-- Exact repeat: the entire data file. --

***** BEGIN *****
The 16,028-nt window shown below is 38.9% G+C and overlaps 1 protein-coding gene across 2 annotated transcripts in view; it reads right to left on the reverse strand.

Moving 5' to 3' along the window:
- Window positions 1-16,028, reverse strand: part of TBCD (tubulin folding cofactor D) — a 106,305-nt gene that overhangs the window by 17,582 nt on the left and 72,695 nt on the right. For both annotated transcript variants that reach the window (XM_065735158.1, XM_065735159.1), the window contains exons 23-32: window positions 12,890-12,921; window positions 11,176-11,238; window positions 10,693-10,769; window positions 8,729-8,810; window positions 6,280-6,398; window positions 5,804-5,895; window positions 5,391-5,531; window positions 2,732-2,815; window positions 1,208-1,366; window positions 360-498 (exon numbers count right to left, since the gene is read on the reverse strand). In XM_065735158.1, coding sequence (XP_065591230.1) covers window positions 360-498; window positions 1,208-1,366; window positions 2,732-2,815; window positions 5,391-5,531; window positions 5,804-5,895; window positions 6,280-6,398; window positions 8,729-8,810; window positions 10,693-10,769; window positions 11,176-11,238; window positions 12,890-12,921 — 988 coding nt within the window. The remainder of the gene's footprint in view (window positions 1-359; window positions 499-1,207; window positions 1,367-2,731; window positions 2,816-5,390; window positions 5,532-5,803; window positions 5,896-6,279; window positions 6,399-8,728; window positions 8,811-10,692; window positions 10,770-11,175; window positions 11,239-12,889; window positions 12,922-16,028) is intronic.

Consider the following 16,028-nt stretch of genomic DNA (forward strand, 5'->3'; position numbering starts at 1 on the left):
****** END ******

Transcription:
The 16,028-nt window shown below is 38.9% G+C and overlaps 1 protein-coding gene across 2 annotated transcripts in view; it reads right to left on the reverse strand.

Moving 5' to 3' along the window:
- Window positions 1-16,028, reverse strand: part of TBCD (tubulin folding cofactor D) — a 106,305-nt gene that overhangs the window by 17,582 nt on the left and 72,695 nt on the right. For both annotated transcript variants that reach the window (XM_065735158.1, XM_065735159.1), the window contains exons 23-32: window positions 12,890-12,921; window positions 11,176-11,238; window positions 10,693-10,769; window positions 8,729-8,810; window positions 6,280-6,398; window positions 5,804-5,895; window positions 5,391-5,531; window positions 2,732-2,815; window positions 1,208-1,366; window positions 360-498 (exon numbers count right to left, since the gene is read on the reverse strand). In XM_065735158.1, coding sequence (XP_065591230.1) covers window positions 360-498; window positions 1,208-1,366; window positions 2,732-2,815; window positions 5,391-5,531; window positions 5,804-5,895; window positions 6,280-6,398; window positions 8,729-8,810; window positions 10,693-10,769; window positions 11,176-11,238; window positions 12,890-12,921 — 988 coding nt within the window. The remainder of the gene's footprint in view (window positions 1-359; window positions 499-1,207; window positions 1,367-2,731; window positions 2,816-5,390; window positions 5,532-5,803; window positions 5,896-6,279; window positions 6,399-8,728; window positions 8,811-10,692; window positions 10,770-11,175; window positions 11,239-12,889; window positions 12,922-16,028) is intronic.

Consider the following 16,028-nt stretch of genomic DNA (forward strand, 5'->3'; position numbering starts at 1 on the left):